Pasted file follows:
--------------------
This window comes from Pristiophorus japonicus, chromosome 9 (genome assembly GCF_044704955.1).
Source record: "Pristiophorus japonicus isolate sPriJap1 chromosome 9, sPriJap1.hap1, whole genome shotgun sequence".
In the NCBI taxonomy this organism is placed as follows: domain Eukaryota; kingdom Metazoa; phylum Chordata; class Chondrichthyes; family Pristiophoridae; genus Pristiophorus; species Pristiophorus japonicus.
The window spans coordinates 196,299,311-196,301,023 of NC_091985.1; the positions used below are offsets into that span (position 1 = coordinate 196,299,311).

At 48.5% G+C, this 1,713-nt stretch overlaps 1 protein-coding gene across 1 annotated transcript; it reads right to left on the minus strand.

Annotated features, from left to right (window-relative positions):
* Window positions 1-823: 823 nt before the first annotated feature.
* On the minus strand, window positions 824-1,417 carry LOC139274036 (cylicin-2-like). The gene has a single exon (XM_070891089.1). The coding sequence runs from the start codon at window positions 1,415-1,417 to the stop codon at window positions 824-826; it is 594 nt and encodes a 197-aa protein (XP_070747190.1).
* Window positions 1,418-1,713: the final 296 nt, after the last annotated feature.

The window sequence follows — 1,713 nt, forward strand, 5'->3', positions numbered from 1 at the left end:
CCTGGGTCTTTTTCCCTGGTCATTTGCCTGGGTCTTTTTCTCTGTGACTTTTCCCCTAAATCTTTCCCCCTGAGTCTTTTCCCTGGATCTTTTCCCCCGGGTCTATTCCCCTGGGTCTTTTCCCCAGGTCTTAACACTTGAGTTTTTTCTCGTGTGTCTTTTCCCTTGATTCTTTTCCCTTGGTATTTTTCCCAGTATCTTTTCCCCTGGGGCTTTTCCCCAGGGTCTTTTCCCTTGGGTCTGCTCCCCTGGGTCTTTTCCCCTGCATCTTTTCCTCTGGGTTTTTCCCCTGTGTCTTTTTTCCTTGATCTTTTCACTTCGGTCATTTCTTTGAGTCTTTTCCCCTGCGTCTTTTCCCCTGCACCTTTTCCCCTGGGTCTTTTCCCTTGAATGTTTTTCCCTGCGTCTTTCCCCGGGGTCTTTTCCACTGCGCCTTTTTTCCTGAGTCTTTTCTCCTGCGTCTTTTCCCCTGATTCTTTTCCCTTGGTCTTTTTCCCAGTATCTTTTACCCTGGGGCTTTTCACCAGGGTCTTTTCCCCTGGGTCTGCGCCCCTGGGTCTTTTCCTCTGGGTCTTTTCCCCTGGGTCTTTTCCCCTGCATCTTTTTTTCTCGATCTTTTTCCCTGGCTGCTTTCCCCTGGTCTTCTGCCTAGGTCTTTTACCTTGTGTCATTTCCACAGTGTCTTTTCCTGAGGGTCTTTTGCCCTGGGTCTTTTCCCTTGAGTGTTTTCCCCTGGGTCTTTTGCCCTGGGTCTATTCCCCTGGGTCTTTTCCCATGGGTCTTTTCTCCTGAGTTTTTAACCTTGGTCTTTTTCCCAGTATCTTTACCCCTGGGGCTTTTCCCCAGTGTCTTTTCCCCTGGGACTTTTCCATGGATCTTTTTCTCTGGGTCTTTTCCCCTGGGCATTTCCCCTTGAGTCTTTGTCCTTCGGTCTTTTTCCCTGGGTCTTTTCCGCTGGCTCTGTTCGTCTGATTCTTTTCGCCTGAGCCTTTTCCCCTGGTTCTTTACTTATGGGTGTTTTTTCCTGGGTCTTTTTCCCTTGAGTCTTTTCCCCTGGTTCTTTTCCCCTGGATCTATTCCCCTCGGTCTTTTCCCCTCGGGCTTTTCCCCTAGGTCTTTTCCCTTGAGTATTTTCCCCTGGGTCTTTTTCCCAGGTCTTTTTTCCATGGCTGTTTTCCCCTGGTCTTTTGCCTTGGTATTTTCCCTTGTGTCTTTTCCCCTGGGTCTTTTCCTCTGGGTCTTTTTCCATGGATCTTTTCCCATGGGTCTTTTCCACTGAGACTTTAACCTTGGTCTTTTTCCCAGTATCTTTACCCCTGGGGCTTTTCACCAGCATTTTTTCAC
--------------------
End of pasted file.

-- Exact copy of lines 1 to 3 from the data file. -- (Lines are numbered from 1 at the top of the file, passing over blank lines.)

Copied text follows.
This window comes from Pristiophorus japonicus, chromosome 9 (genome assembly GCF_044704955.1).
Source record: "Pristiophorus japonicus isolate sPriJap1 chromosome 9, sPriJap1.hap1, whole genome shotgun sequence".
In the NCBI taxonomy this organism is placed as follows: domain Eukaryota; kingdom Metazoa; phylum Chordata; class Chondrichthyes; family Pristiophoridae; genus Pristiophorus; species Pristiophorus japonicus.